Before his death, Mayor Chokwe Lumumba’s administration was developing a human-rights commission. Close advisers to the mayor, including his son, Chokwe A. Lumumba, who is running for mayor, say the commission remains in the works.
Photo by Trip Burns.
Gov. Phil Bryant signed SB 2681, the "Religious Freedom Restoration Act" that many fear is license to discriminate against gays and lesbians, and runoff elections for Jackson mayor are right around the corner. Considering that the two candidates differ how the city should deal with LGBT issues, Jackson's next mayor could have a major effect on the city's progress on the issue.
Supporters of LGBT rights are looking to Jackson to serve as a sanctuary of sorts by, at the least, by at least passing its own LGBT resolution, similar to those created in Oxford, Hattiesburg and Starkville. Many want Jackson to go even further by passing a city ordinance that will provide protection from discrimination based on sexual preference.
Out of the two candidates participating in the runoff, Chokwe Antar Lumumba is the only one to say that he would absolutely support both a resolution and an ordinance. He also confirmed that a Human Rights Commission is currently in the works. In an interview, Lumumba explained that the idea for the commission was originally presented when his father, late Mayor Chokwe Lumumba, was in office. The candidate indicated that he wants to continue working on that aspect of his father's platform.
"I would support it (an ordinance) because I believe in human rights for human beings," Lumumba said, when asked if he would support an anti-discrimination ordinance during a conversation with the candidates at Tougaloo College Monday night. "It should never be a question of whether we will support human rights. We actually supported the (city's) anti-racial-profiling ordinance because that was necessary. We have to make sure we are providing the same level of services, that we are treating everybody the same."
Kali Williams, a social activist who worked with late Mayor Lumumba, is now working with his son to continue equal-rights efforts. Williams was helping the late mayor to identify external funding for human-rights projects and plans to continue this work in a second Lumumba administration, should it happen. Williams hopes to play an advisory role in the development of the city's Human Rights Commission.
"That (Human Rights Commission) was in the works and was something we were looking to unveil in June or July under his father's administration," Williams said in an interview. "This will be a continuation of that work."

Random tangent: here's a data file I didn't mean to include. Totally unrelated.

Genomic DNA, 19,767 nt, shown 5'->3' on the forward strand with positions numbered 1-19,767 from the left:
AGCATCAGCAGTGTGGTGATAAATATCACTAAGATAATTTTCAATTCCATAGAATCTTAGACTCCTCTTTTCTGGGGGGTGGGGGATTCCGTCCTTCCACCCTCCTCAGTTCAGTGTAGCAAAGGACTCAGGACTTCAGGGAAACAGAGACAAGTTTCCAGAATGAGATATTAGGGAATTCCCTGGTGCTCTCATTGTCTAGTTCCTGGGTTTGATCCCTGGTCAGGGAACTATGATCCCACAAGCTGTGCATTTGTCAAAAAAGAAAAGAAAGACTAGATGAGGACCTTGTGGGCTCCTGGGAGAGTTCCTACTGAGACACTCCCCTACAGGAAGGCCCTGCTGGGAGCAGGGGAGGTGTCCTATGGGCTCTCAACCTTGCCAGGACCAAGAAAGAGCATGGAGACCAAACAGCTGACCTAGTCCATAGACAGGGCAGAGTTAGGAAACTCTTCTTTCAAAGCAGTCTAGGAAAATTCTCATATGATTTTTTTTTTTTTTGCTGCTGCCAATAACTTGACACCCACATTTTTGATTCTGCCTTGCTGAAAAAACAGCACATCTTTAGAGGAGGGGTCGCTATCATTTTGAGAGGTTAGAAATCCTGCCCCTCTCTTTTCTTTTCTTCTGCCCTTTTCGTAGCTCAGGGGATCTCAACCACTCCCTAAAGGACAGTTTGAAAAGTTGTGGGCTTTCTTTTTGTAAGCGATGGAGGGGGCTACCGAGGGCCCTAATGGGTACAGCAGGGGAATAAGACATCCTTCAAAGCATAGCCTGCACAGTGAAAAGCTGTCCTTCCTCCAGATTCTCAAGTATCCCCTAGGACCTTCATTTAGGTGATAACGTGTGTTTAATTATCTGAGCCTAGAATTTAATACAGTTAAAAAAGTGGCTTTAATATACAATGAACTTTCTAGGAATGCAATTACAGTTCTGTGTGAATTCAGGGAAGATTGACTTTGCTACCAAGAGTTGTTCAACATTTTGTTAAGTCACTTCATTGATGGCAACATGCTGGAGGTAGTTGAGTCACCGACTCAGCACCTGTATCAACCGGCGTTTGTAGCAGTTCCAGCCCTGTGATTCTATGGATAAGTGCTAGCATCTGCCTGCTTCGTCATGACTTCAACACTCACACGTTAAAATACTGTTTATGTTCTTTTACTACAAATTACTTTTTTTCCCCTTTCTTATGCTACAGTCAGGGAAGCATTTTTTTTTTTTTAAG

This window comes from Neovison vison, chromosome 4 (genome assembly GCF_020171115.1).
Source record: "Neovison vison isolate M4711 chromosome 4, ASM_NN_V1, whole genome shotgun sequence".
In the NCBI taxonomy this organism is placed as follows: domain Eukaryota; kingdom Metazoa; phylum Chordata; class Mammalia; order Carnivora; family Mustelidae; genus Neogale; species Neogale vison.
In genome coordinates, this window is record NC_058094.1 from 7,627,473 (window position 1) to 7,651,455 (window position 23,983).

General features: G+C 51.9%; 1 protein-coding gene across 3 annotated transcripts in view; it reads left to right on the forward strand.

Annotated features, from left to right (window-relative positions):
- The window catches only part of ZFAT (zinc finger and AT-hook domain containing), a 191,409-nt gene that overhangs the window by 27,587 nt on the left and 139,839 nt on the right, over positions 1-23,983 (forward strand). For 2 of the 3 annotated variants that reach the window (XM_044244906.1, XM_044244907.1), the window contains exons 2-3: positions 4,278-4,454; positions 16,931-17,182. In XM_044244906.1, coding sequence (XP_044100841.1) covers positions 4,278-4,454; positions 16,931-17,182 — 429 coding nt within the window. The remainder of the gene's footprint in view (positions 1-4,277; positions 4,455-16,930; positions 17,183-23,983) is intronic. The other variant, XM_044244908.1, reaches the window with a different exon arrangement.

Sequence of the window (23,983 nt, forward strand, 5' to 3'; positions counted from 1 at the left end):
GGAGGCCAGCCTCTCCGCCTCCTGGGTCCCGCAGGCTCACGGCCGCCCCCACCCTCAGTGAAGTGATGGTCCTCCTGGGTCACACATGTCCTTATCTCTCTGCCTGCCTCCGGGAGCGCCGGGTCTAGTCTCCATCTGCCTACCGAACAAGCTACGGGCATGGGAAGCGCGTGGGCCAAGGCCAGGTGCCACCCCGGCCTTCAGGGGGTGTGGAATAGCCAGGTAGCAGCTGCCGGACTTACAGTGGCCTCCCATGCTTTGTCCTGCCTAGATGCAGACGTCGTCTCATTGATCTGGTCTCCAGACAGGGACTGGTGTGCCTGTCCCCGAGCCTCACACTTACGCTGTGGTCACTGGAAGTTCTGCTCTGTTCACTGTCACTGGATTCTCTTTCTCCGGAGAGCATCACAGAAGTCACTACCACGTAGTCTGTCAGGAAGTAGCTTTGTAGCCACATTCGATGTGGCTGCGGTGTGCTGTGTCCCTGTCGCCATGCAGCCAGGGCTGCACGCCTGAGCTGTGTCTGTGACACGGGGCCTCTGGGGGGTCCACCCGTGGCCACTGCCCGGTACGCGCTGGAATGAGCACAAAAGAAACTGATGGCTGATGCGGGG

Williams explained that the current plan consists of both a resolution and an ordinance. The first step of the plan will be to introduce the resolution, which will include the late mayor's work to make a portion of Jackson a sanctuary, but it will also extend efforts to make Jackson a human-rights city. Williams also expressed interest in fostering and strengthening Jackson's relationship with other international human rights cities.
The second step, Williams said, will be to develop an ordinance consisting of three components. The first is a human-rights charter, which would be added to the city's charter. The second component is the human rights commission, which will deal with a variety of issues, including discrimination against members of the LGBT community, economic discrimination and police brutality. The third component is a human-rights institute that will focus on a broader level of internal education of human rights among city workers and the general community.
When asked the same question of whether he would support an anti-discrimination ordinance, runoff candidate and Ward 6 Councilman Tony Yarber said that he was appalled to even consider an ordinance that says that it only protects a certain group of people.
"Now, I don't care who you are or what you are; I don't care where you come from," Yarber said. "I don't have to agree with a lifestyle in order to be a defender or to defend that person who carries that lifestyle out. ... With the right leadership, that leader says we're going to protect everyone. And if we find that you have been discriminated against, we're going to deal with you as severely as we can because it isn't right."
Yarber said in a recent interview with the JFP editorial board that he doesn't believe that a resolution is the solution to protecting the LGBT community. Yarber did not propose a clear alternative during the interview. He did he say, however, that he would ensure as mayor that the best people, no matter their sexual orientation, were selected for job opportunities.
"As a pastor, I think the response that most people would respect is that I would say, 'No, we're not doing that,'" Yarber said.
"As a pastor, quite frankly, my responsibility is to preach against sin and to absolutely denounce the degradation of human rights. There's no way in the world I would look at a way to suppress anyone. Quite frankly, I think it's sad that they would have to have a resolution to get recognized as a group of people in a democratic society. So, I think the resolution is ceremonial, and it's nice, but it ain't the answer. The answer is, 'What can I do as a mayor to be sure ... if there's a lesbian who can lead the public-works department, then come on.' Because we want the best and brightest people."
Lumumba has been adamant throughout his campaign that he would work as mayor to ensure "human rights for all human people" and hopes that community members who believe similarly will get on board with the human rights commission project.
"In terms of where it is now, we're trying to develop a framework of what wewant that commission to look like, and we want to implement that in the city," Lumumba said. "We also want to identify people who are committed to human rights initiatives, whether it be race, gender or sexual preference. We want to invite those people to be a part of it."